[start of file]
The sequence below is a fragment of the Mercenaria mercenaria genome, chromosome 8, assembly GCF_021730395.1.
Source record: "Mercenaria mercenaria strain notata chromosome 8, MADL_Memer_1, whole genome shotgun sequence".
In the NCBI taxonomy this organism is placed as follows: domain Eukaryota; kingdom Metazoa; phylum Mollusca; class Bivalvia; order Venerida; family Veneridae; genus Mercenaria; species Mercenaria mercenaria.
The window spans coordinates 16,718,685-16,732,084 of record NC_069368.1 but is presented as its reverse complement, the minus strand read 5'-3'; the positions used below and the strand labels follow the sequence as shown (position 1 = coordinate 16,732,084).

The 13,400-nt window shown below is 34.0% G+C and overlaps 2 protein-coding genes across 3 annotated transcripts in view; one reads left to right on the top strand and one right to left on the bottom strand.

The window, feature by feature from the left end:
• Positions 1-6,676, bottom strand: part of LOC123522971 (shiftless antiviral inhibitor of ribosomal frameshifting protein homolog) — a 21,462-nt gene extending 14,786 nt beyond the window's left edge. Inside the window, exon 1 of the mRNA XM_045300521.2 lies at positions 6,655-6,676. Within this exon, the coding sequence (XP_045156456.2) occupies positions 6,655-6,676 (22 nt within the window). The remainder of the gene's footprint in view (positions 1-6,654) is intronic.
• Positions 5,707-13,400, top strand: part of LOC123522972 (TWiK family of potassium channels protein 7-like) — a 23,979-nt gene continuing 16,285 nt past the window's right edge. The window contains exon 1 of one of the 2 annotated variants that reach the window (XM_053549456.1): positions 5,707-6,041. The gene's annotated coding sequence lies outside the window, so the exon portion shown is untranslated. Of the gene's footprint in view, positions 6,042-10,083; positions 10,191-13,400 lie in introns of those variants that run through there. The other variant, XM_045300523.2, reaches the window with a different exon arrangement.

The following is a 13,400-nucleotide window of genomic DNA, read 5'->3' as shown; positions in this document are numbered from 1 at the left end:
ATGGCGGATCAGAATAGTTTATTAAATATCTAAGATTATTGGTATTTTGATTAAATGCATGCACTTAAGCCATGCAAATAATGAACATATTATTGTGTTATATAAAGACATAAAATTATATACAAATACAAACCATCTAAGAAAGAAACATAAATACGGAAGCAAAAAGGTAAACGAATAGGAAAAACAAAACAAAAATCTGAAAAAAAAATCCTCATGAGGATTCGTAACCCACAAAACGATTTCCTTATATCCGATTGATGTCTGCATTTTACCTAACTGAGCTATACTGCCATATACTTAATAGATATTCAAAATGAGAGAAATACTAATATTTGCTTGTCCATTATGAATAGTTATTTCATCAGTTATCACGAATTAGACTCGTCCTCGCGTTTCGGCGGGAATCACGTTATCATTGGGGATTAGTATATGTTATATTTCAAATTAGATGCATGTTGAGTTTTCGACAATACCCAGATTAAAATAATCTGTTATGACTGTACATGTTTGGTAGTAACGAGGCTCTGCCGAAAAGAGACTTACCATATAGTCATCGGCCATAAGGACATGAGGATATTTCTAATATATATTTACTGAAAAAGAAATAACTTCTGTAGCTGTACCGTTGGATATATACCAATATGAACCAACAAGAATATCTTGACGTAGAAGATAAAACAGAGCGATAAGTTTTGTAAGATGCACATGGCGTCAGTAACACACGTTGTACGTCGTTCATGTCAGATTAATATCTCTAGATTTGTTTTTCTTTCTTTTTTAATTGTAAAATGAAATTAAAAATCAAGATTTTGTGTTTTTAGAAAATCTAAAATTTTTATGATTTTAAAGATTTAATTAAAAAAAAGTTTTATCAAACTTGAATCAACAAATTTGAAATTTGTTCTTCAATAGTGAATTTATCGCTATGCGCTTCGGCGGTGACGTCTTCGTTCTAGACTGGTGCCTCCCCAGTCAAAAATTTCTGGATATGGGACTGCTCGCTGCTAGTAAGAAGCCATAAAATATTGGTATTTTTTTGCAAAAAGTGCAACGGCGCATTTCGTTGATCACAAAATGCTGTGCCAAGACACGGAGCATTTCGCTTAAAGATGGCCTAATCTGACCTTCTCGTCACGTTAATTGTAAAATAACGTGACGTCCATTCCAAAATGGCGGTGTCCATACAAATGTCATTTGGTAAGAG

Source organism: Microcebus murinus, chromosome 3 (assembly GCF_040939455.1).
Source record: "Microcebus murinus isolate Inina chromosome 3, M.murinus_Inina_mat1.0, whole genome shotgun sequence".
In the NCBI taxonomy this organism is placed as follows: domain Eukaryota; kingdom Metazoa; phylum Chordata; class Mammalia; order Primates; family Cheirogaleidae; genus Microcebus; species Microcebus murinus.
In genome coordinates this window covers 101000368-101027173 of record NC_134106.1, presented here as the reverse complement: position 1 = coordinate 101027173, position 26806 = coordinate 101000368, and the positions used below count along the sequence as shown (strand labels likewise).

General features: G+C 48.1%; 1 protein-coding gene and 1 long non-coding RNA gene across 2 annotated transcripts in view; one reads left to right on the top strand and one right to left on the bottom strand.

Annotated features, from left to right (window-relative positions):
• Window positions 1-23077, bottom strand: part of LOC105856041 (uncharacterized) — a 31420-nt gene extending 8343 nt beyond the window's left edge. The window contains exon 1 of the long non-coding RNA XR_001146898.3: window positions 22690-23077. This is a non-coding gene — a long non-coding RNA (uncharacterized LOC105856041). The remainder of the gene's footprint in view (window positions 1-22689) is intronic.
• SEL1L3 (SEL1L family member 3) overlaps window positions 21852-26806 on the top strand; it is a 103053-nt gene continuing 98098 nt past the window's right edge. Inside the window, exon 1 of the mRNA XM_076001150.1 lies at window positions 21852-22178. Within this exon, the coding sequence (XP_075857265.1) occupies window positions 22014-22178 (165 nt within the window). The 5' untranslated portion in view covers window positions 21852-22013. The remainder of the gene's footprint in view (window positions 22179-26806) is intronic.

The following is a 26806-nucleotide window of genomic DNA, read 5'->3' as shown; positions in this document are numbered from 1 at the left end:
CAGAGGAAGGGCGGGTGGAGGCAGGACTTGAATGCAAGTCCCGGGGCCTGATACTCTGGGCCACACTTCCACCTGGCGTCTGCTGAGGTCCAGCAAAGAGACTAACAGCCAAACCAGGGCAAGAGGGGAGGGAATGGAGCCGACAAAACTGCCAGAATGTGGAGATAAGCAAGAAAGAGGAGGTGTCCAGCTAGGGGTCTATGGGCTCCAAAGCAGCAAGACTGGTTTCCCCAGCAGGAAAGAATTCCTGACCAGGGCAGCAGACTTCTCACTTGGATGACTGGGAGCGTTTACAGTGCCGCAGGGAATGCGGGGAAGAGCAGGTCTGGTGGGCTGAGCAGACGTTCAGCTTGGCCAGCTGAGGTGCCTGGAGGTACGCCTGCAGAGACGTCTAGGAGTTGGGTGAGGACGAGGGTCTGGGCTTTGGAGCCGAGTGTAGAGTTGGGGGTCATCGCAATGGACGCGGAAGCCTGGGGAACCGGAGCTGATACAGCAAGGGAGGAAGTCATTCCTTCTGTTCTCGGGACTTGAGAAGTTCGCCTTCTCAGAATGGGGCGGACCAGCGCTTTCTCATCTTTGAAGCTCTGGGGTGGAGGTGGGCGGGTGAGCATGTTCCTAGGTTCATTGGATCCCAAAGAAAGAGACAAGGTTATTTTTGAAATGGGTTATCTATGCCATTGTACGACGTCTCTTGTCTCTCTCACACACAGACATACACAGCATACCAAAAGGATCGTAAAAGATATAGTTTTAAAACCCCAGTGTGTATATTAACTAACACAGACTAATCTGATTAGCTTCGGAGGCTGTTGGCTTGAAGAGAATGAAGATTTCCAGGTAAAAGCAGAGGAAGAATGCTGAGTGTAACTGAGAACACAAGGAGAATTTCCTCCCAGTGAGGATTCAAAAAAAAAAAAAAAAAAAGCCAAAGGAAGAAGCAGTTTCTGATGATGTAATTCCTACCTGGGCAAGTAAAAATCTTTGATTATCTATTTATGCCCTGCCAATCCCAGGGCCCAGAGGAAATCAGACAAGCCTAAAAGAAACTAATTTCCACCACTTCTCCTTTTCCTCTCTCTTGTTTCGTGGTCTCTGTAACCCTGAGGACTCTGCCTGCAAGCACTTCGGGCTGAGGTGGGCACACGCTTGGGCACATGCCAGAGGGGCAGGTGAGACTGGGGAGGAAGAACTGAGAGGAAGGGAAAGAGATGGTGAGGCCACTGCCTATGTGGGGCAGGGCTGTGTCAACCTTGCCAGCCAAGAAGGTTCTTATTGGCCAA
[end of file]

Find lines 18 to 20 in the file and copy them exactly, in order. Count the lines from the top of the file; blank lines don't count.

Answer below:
• SEL1L3 (SEL1L family member 3) overlaps window positions 21852-26806 on the top strand; it is a 103053-nt gene continuing 98098 nt past the window's right edge. Inside the window, exon 1 of the mRNA XM_076001150.1 lies at window positions 21852-22178. Within this exon, the coding sequence (XP_075857265.1) occupies window positions 22014-22178 (165 nt within the window). The 5' untranslated portion in view covers window positions 21852-22013. The remainder of the gene's footprint in view (window positions 22179-26806) is intronic.

The following is a 26806-nucleotide window of genomic DNA, read 5'->3' as shown; positions in this document are numbered from 1 at the left end:
CAGAGGAAGGGCGGGTGGAGGCAGGACTTGAATGCAAGTCCCGGGGCCTGATACTCTGGGCCACACTTCCACCTGGCGTCTGCTGAGGTCCAGCAAAGAGACTAACAGCCAAACCAGGGCAAGAGGGGAGGGAATGGAGCCGACAAAACTGCCAGAATGTGGAGATAAGCAAGAAAGAGGAGGTGTCCAGCTAGGGGTCTATGGGCTCCAAAGCAGCAAGACTGGTTTCCCCAGCAGGAAAGAATTCCTGACCAGGGCAGCAGACTTCTCACTTGGATGACTGGGAGCGTTTACAGTGCCGCAGGGAATGCGGGGAAGAGCAGGTCTGGTGGGCTGAGCAGACGTTCAGCTTGGCCAGCTGAGGTGCCTGGAGGTACGCCTGCAGAGACGTCTAGGAGTTGGGTGAGGACGAGGGTCTGGGCTTTGGAGCCGAGTGTAGAGTTGGGGGTCATCGCAATGGACGCGGAAGCCTGGGGAACCGGAGCTGATACAGCAAGGGAGGAAGTCATTCCTTCTGTTCTCGGGACTTGAGAAGTTCGCCTTCTCAGAATGGGGCGGACCAGCGCTTTCTCATCTTTGAAGCTCTGGGGTGGAGGTGGGCGGGTGAGCATGTTCCTAGGTTCATTGGATCCCAAAGAAAGAGACAAGGTTATTTTTGAAATGGGTTATCTATGCCATTGTACGACGTCTCTTGTCTCTCTCACACACAGACATACACAGCATACCAAAAGGATCGTAAAAGATATAGTTTTAAAACCCCAGTGTGTATATTAACTAACACAGACTAATCTGATTAGCTTCGGAGGCTGTTGGCTTGAAGAGAATGAAGATTTCCAGGTAAAAGCAGAGGAAGAATGCTGAGTGTAACTGAGAACACAAGGAGAATTTCCTCCCAGTGAGGATTCAAAAAAAAAAAAAAAAAAAGCCAAAGGAAGAAGCAGTTTCTGATGATGTAATTCCTACCTGGGCAAGTAAAAATCTTTGATTATCTATTTATGCCCTGCCAATCCCAGGGCCCAGAGGAAATCAGACAAGCCTAAAAGAAACTAATTTCCACCACTTCTCCTTTTCCTCTCTCTTGTTTCGTGGTCTCTGTAACCCTGAGGACTCTGCCTGCAAGCACTTCGGGCTGAGGTGGGCACACGCTTGGGCACATGCCAGAGGGGCAGGTGAGACTGGGGAGGAAGAACTGAGAGGAAGGGAAAGAGATGGTGAGGCCACTGCCTATGTGGGGCAGGGCTGTGTCAACCTTGCCAGCCAAGAAGGTTCTTATTGGCCAA